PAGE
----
Finally, the Abecedarian Project cared for and educated children from as young as 6 weeks to 8 years. Enrollment in the program led to better educational gains, mixed economic benefits, and no difference in social-emotional measurements compared with not being enrolled in the program.137
Taken together, the most successful elements in these studies—smaller class sizes, more parent involvement, and better-educated teachers—would likely benefit Latino children as well, if implemented in Latino-focused programs.
Importantly, these programs were more expensive to run than the Head Start programs.
- Introduction & Methods
- Key Research Finding: Latino Childhood Trauma
- Key Research Finding: Healthy Lifestyles
- Key Research Finding: Early Care and Education
- Key Research Finding: Strategy—Improve Early Care
- Key Research Finding: Strategy—Boost School Readiness
- Key Research Finding: Strategy—Reduce Childhood Trauma
- Key Research Finding: Strategy—Incorporate Family Values
- Key Research Finding: Strategy—Support Moms
- Policy Implications
- Future Research Needs
References for this section »
98. Ramirez, A. Building Support for Latino Families: A Research Review. Salud America! (2017). Available at: https://salud-america.org/building-support-for-latino-families-research/. (Accessed: 25th October 2017)
125. Currie, J. & Thomas, D. Does Head Start Help Hispanic Children? Labor and Population Program, Working Paper Series 96-17. (1996).
126. Bean, F. D. & Tienda, M. Hispanic population of the United States. (Russell Sage Foundation, 1987).
127. Johnson, D. C., Lynch, S. & Stephens, C. Educational language policy and the new Latino diaspora in Iowa. (2016).
128. Puente, S. & Hernandez, R. Transforming Early Learning: Educational Equity for Young Latinos. (2009).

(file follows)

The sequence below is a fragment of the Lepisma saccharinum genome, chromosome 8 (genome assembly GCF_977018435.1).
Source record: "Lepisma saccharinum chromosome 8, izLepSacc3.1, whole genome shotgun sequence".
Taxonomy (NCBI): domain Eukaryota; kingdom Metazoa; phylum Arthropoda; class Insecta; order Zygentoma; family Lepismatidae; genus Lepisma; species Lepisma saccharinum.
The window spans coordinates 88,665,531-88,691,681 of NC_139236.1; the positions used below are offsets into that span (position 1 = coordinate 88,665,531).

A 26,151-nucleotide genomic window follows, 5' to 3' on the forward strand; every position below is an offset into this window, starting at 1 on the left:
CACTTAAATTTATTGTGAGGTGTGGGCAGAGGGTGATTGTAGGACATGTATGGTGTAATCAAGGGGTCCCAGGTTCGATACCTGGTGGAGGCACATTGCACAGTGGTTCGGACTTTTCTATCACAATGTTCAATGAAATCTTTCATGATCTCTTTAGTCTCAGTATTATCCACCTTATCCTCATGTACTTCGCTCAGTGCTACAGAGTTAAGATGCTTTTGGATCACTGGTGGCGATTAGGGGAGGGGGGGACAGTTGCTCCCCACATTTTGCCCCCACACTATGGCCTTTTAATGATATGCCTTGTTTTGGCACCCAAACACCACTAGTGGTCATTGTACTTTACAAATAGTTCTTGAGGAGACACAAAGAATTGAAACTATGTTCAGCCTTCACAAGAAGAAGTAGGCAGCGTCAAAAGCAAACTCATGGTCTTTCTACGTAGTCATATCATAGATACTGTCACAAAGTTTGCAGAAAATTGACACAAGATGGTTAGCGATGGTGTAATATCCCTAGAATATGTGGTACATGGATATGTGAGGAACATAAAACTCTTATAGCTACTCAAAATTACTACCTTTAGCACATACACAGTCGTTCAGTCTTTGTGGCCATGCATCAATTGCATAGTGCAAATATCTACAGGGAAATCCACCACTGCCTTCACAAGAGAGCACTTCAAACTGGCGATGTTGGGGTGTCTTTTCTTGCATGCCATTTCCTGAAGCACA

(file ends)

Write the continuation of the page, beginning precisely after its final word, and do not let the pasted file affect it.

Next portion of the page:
129. Currie, J. Economic Impact of Head Start. (2005). Available at: https://www.princeton.edu/~jcurrie/publications/CurrieANGxp.pdf. (Accessed: 17th August 2017)
130. Deming, D. Early Childhood Intervention and Life-Cycle Skill Development: Evidence from Head Start. Am. Econ. J. Appl. Econ. 1, 111–134 (2009).
131. Ludwig, J. & Phillips, D. A. The Benefits and Costs of Head Start. (National Bureau of Economic Research, 2007). doi:10.3386/w12973
132. Ludwig, J. & Phillips, D. A. Long-Term Effects of Head Start on Low-Income Children. Ann. N. Y. Acad. Sci. 1136, 257–268 (2008).
133. Garces, E., Duncan, T. & Currie, J. Longer Term Effects of Head Start. (2000). Available at: http://www.nber.org/papers/w8054.pdf. (Accessed: 17th August 2017)
134. Temple, J. A. & Reynolds, A. J. Benefits and costs of investments in preschool education: Evidence from the Child–Parent Centers and related programs. Econ. Educ. Rev. 26, 126–144 (2007).
135. Schweinhart, L. J. Long-term follow-up of a preschool experiment. J. Exp. Criminol. 9, 389–409 (2013).
136. Chetty, R., Friedman, J. N. & Rockoff, J. E. The Long-Term Impacts of Teachers: Teacher Value-Added and Student Outcomes in Adulthood. (National Bureau of Economic Research, 2011). doi:10.3386/w17699
137. Campbell, F. A. et al. Adult outcomes as a function of an early childhood educational program: An Abecedarian Project follow-up. Dev. Psychol. 48, 1033–1043 (2012).